Trailblazers: TANI Ryoko “At best a gold, at least a gold”

Ryoko Tamura of Japan in action against Kye Sun Hi of Democratic People’s Republic of Korea at the Georgia World Congress at the 1996 Olympic Games in Atlanta, Georgia
Ryoko Tamura of Japan in action against Kye Sun Hi of Democratic People’s Republic of Korea at the Georgia World Congress at the 1996 Olympic Games in Atlanta, Georgia

In every day and age, there are people who pioneer uncharted territory. They are often referred to as trailblazers. In this series, we look back on athletes who led the way for Japan and delivered unprecedented success for the nation. In the fifth part of this series, we focus on judoka TANI Ryoko (nee TAMURA), who fought in five consecutive Olympic Games from Barcelona 1992, winning medals at all in the women’s 48kg.

Japanese Olympian Tani Ryoko

“At last I’ve earned a gold medal, my long-held dream,” three-time Olympian TANI Ryoko said as she shed tears of joy after finally claiming a gold medal at the Olympic Games Sydney 2000.

The female judoka had at last reached the top eight years after since she made her Olympic debut at the age of 16.

Born in Fukuoka in 1975, she followed in her older brother’s footsteps and took up judo. Being strong enough to 'shoulder throw' opponents much bigger than her despite standing only 146cm, she was soon nicknamed Yawara-chan after a popular cartoon character, and gathered an army of supporters. She went on to become one of the most decorated judokas ever, with six consecutive World Judo Championships titles and five Olympic Games medals (two gold, two silver, one bronze) under her belt.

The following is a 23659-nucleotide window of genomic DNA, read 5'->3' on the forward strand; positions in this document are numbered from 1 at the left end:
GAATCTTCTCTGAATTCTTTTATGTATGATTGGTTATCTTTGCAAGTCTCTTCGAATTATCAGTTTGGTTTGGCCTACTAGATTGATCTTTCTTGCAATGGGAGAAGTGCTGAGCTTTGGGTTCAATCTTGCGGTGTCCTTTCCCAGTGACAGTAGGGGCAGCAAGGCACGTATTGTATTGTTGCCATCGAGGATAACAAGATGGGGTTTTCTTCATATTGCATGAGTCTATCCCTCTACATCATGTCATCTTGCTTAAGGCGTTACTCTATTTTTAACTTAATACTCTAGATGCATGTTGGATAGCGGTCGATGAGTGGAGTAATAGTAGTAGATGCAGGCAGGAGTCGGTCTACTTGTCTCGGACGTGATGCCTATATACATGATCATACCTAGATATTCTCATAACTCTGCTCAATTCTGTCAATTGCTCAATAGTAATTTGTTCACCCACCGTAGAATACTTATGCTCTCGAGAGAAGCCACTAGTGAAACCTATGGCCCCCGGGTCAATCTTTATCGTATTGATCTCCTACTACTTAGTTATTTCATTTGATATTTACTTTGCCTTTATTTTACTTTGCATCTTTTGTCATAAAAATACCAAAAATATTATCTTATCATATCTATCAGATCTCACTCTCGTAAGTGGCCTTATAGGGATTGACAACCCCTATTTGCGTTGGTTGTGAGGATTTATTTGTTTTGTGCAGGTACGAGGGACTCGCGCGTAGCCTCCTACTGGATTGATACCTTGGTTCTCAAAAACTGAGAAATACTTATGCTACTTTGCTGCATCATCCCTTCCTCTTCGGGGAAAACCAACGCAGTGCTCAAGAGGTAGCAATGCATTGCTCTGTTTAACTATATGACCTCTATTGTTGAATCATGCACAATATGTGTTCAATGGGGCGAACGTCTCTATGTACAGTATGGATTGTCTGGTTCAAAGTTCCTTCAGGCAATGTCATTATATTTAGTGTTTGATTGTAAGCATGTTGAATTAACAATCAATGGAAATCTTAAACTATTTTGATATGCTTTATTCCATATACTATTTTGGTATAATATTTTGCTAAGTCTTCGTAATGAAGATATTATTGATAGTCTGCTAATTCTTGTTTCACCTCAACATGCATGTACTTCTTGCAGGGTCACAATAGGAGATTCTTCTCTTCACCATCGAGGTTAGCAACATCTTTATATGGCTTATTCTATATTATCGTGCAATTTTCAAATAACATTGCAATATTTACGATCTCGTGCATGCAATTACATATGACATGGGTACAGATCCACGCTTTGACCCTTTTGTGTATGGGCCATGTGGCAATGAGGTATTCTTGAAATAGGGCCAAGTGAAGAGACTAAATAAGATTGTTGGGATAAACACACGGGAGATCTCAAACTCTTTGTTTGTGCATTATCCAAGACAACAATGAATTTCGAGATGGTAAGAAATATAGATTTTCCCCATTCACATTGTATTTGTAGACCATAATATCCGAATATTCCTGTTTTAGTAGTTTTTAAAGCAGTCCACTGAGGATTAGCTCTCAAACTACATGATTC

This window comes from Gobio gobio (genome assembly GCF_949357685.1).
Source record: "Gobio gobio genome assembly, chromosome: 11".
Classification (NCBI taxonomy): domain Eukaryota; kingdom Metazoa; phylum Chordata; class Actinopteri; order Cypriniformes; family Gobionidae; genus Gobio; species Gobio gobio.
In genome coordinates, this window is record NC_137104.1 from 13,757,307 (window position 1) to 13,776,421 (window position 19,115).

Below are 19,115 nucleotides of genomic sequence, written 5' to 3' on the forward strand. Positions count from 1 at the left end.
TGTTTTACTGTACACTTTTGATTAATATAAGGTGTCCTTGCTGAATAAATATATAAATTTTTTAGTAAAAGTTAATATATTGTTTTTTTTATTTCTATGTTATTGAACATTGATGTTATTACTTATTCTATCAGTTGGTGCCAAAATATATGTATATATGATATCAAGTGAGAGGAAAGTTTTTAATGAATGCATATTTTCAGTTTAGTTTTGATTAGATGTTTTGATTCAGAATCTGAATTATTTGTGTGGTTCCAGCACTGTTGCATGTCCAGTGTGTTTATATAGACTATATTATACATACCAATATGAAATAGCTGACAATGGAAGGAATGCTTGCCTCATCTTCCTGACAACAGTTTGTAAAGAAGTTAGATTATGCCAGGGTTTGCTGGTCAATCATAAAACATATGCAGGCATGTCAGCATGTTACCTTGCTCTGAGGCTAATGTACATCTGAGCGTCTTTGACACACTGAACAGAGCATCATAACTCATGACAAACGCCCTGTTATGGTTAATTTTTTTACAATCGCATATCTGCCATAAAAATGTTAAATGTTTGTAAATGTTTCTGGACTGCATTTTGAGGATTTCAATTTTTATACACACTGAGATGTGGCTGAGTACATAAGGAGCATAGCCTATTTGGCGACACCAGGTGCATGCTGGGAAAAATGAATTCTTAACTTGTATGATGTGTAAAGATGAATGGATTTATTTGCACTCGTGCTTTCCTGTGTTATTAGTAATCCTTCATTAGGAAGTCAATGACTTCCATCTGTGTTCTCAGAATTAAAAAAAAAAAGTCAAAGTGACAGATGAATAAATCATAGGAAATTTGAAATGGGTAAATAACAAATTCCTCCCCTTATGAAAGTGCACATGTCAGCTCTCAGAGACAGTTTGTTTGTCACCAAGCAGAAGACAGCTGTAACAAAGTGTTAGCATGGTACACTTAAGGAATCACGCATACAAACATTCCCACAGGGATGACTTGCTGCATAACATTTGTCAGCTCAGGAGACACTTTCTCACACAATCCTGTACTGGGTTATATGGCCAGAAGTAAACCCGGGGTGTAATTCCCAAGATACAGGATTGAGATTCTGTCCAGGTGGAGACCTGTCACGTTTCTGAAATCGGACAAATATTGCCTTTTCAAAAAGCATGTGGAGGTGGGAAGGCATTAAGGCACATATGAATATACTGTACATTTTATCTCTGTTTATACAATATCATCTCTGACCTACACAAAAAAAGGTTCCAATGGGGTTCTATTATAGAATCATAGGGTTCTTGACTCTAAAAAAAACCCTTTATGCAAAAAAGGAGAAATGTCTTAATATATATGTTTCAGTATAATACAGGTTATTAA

Tani’s first Olympics, the Barcelona 1992 Games, turned out to be a disappointment for her. In the final, the then teenager, made a decisive attack on France’s Cecile Nowak, who was 16cm taller than her, but was eventually forced to settle for a silver medal.

“I need to analyse why I was defeated,” Tani said.

In the four years that followed, she topped the podium in every competition she entered including the World Championships. Then came her second Olympics, Atlanta 1996, where she advanced to the final again as the anticipated gold medallist but had to settle for silver after losing to first-time opponent KYE Sun-hui of the Democratic People’s Republic of Korea due to a lack of strategy.

Disappointed, Tani consoled herself saying: “I guess I am only human.”

“Why is it that I cannot win in an Olympic final?” she asked herself.

Tani had repeatedly analysed the bouts she had lost during the four years between Barcelona 1992 and Atlanta 1996, where she could not claim victory in an Olympic final despite winning all other competitions. However, this made her change her thinking. Rather than trying to learn from the two Olympic battles she had lost, she decided to analyse the competitions she had won to identify her winning patterns.

“I don’t have much to learn from losing. I should uphold a higher goal by winning,” she said.

Before the start of Sydney 2000, Tani had the ambition of of earning “at best a gold, at least a gold”. Amid cheers from the crowd calling her name, she used an uchi-mata after just over 30 seconds to earn a decisive ippon against Russia Federation’s Lyubov Bruletova, gaining a clean-cut victory.

The petite judoka raised her right arm high and jumped with jubilation.

“It was such a long way to get here. I owe this victory to all the people who supported me. Winning the gold medal is a dream come true for me.”

Subsequently, Tani went on to claim a second gold medal at Athens 2004, followed by a bronze at Beijing 2008, becoming an Olympic medallist at five consecutive Games.

While dealing with all the pressure of her fame,Tani always remembered to express her gratitude to the people who had supported her. She kept holding high expectations for herself and turned the support and pressure into positive energy – surely this was a major factor in her many outstanding achievements.